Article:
Infant bronchiolitis has been linked to later onset of asthma and most commonly associated with viral respiratory tract infections, so it is not unreasonable to suppose that the season of birth may influence the risk of asthma. To test this hypothesis, the medical histories of a group of 95,310 children from birth to about 5 ½ years of age were examined for a correlation between age at time of first winter virus infection peak and development of high-risk asthma as defined by one or more hospitalizations or ER visits or a course of corticosteroids. Infants between the ages of 118 and 126 days at the time of winter virus peak had the highest risk of significant bronchiolitis, and those 118 to 131 days old at virus peak had the greatest likelihood of developing high-risk asthma-about 30% higher than infants who were one year old at peak. The timing of the age at highest risk shifted in synchrony with variation in the date of peak virus infections. Viral bronchiolitis at about 4 months of age could produce a chronic inflammation with long-lasting effects on lung development and immune maturation. Editor's comment: The significant correlation between age at time of winter virus peak and incidence of asthma suggests a strong potential for therapeutic intervention and avoidance of infection in this group of children. Wu P, et al. Am J Resp Crit Care Med 2008; 178:1123-1129.

7. Inhaled corticosteroids (ICS) in patients with stable chronic obstructive pulmonary disease (COPD).
COPD affects 10-15 million people in the U.S. and is the fourth leading cause of death. This meta-analysis of the existing literature on the use of ICS by stable COPD patients focused on 11 randomized controlled trials involving a total of 14,426 participants. ICS use did not decrease mortality during follow-up periods of up to three years and was associated with a 34% increase in the incidence of pneumonia. However, ICS did improve quality-of-life scores for COPD but did not increase the fracture rate. The analysis suffered from some limitations in that an unequivocal distinction between pneumonia and COPD exacerbation was not always made and there was considerable diversity in the type and dosage of ICS used. Thus, it is always necessary to weigh the risks in COPD of increased respiratory infection against the benefits of improved quality of life. Editor's comment: In spite of the limitations of this meta-analysis, the results raise important questions about the use of ICS to treat stable COPD. Drummond MB, et al. JAMA 2008; 300:2407-2416.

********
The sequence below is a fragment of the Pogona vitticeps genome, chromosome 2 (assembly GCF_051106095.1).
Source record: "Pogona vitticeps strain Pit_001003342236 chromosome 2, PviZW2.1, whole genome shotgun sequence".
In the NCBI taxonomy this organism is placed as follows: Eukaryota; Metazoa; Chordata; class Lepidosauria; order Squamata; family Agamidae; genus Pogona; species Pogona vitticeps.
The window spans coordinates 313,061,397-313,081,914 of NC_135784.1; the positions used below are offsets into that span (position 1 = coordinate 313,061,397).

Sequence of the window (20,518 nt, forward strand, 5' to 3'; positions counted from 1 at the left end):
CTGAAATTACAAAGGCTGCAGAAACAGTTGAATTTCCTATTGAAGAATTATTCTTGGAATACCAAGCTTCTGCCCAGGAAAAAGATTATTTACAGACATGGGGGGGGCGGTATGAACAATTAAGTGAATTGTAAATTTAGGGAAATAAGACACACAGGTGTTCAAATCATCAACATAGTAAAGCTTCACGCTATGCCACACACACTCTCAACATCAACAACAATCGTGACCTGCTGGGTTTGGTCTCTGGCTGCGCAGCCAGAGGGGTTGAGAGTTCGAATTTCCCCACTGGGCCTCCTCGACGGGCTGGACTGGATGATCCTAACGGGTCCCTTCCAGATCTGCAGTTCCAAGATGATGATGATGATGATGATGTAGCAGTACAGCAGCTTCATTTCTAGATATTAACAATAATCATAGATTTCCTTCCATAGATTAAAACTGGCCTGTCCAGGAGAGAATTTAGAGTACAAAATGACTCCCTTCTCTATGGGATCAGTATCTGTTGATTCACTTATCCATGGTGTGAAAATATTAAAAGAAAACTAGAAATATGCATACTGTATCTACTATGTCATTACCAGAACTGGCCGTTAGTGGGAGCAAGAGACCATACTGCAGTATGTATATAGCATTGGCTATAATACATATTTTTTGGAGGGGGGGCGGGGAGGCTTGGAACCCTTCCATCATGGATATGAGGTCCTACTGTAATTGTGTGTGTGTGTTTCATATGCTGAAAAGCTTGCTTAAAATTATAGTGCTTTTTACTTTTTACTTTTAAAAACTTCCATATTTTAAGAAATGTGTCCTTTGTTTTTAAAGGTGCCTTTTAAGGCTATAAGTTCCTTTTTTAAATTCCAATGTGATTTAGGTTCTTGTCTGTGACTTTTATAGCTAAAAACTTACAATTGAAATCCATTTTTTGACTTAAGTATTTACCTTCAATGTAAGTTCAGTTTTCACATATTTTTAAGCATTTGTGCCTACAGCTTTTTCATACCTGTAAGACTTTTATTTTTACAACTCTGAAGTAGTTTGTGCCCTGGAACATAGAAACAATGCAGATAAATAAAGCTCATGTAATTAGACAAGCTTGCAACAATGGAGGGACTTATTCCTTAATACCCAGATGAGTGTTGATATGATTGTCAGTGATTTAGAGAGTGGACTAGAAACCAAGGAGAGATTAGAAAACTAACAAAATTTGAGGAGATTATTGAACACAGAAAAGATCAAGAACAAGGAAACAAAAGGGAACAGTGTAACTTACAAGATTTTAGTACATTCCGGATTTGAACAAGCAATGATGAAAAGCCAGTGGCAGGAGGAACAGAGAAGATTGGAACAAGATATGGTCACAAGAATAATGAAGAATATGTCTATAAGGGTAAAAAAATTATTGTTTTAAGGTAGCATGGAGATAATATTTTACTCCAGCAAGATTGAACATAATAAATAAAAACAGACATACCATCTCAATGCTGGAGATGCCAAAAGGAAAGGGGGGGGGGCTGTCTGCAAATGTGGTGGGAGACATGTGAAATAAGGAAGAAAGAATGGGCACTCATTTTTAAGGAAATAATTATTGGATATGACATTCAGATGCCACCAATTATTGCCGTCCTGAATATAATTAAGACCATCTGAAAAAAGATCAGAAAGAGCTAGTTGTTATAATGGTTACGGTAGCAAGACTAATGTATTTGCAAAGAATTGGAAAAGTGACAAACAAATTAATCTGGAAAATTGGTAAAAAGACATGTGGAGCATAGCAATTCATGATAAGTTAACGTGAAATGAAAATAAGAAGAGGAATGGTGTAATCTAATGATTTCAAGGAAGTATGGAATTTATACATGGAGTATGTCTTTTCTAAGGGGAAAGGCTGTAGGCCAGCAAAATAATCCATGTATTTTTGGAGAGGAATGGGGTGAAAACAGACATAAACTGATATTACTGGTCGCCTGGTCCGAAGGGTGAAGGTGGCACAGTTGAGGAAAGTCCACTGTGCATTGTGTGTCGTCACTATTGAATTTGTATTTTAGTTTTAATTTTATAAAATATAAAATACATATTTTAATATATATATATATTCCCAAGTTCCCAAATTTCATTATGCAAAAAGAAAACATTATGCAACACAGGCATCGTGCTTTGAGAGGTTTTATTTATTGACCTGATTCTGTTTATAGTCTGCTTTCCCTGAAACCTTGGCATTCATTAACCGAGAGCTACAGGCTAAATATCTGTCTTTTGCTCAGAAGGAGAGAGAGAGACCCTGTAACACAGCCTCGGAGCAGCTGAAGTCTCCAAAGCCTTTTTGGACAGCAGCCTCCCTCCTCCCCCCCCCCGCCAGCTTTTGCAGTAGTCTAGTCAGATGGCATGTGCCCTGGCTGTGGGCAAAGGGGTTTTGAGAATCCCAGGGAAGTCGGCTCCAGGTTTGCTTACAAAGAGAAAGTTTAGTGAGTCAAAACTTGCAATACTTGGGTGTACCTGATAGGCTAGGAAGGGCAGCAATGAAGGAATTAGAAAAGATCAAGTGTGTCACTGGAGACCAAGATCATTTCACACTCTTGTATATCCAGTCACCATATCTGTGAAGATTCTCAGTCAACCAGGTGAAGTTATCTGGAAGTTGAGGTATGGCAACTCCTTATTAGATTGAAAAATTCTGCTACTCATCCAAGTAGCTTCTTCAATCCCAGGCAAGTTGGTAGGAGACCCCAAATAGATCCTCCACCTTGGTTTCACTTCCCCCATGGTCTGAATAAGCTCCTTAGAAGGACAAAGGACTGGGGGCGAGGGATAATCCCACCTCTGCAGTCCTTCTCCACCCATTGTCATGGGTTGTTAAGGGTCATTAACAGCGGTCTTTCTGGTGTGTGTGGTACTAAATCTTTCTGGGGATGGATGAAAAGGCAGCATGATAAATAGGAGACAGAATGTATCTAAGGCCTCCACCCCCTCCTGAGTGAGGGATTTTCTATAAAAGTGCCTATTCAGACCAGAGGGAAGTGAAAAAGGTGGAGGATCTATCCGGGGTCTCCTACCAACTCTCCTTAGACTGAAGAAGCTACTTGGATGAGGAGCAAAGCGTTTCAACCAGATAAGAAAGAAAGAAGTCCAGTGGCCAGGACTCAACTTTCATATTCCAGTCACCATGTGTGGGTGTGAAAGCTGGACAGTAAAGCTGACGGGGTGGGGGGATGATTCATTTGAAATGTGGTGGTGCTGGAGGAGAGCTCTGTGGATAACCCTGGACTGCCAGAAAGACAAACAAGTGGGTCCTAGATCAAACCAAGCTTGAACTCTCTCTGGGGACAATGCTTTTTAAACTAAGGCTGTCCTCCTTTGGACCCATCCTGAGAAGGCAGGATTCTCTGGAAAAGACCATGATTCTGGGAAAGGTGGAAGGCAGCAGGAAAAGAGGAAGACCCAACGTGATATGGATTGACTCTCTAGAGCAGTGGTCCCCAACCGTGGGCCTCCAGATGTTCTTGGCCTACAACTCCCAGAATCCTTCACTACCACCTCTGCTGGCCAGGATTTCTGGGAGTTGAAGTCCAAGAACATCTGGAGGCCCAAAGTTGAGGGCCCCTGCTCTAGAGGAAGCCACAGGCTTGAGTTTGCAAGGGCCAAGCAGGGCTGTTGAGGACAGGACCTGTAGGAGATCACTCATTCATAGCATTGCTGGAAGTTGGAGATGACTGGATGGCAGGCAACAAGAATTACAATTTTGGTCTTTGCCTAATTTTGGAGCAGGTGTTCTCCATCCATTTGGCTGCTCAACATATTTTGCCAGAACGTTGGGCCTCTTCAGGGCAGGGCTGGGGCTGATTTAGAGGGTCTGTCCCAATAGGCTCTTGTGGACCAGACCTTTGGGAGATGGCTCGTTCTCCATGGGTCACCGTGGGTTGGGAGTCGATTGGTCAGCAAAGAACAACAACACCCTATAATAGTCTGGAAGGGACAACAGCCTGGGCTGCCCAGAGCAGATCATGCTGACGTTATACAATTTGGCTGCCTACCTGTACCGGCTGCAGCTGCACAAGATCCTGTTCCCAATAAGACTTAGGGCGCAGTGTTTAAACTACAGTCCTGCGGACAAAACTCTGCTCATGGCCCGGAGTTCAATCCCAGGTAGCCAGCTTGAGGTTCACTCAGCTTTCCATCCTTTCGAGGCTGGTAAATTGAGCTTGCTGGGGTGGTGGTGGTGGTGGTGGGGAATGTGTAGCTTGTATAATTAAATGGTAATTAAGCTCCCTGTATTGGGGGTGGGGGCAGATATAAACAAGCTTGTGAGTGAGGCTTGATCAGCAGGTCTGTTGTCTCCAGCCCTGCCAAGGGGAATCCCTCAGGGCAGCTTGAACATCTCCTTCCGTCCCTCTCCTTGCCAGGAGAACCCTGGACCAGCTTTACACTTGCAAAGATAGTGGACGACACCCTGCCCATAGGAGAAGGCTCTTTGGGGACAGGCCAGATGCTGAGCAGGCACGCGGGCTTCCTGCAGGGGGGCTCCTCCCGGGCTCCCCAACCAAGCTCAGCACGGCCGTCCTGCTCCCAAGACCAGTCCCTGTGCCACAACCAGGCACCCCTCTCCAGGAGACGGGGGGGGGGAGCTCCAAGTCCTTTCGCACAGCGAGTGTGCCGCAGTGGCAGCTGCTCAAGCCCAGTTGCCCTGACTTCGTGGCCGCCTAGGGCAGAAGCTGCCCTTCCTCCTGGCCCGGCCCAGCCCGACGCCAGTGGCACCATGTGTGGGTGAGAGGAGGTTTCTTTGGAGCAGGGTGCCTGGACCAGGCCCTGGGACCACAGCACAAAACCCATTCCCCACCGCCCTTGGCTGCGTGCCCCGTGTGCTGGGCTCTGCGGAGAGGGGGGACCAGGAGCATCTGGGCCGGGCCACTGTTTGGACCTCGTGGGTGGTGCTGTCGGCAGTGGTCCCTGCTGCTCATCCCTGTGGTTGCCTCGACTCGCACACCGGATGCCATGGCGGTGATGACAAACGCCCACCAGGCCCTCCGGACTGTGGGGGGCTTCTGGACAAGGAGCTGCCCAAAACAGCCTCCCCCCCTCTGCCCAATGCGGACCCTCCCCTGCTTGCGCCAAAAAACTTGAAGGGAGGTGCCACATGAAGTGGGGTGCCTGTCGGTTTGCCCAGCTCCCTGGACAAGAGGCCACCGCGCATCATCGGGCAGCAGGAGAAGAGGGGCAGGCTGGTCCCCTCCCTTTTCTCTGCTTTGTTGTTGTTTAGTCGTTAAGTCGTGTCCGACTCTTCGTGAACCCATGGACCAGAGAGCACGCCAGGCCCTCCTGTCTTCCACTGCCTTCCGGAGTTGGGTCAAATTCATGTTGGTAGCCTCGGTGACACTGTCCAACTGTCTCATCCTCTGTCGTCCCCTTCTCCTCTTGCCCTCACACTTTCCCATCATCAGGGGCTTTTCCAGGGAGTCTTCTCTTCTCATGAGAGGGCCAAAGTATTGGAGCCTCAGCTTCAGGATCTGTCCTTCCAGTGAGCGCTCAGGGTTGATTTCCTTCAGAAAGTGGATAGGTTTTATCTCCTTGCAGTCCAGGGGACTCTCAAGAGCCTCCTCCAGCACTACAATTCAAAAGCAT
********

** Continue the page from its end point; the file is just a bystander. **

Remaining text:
8. Asthma and allergic symptoms in relation to house dust endotoxin: Phase Two of the International Study on Asthma and Allergies in Childhood (ISAAC II).
Six centers in five different countries supplied data on the incidence of asthma and atopy in 840 children, age 9 to 12 years, in relation to endotoxin levels in living room floor dust. Standardized questionnaires were used for demographics, wheezing, allergy and eczema, and atopy was defined as serum IgE reaction to one or more airborne allergens. Overall, there was an inverse relationship between exposure to dust endotoxin levels in this age group and both atopic and non-atopic asthma, but not hay fever. Editor's comment: The controversy over whether endotoxins protect against or exacerbate asthma continues, but this study provides substantial evidence of a protective effect among children in a wide range of settings. Gehring U et al. Clin Experimental Allergy 2008; 38:1911-1920.

9. ERK-mediated regulation of leukotriene biosynthesis by androgens: a molecular basis for gender differences in inflammation and asthma.